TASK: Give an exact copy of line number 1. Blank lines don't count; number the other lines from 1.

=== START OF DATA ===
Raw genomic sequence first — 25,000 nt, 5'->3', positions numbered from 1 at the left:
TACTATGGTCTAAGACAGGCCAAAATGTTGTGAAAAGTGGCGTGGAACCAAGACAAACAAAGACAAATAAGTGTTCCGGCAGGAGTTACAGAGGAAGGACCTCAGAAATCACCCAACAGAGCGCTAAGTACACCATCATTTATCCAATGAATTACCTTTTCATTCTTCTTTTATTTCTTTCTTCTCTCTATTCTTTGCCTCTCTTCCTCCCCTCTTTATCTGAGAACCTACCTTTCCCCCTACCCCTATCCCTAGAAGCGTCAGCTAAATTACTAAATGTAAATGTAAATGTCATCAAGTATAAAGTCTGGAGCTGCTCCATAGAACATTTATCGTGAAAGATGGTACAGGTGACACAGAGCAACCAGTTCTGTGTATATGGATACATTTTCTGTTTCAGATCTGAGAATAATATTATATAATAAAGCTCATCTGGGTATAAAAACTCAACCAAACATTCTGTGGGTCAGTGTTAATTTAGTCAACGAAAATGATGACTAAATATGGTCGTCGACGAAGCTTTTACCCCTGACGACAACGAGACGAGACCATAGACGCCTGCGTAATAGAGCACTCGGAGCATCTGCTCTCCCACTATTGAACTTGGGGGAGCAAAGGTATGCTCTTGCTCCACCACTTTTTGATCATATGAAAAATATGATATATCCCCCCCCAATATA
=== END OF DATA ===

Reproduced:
Raw genomic sequence first — 25,000 nt, 5'->3', positions numbered from 1 at the left: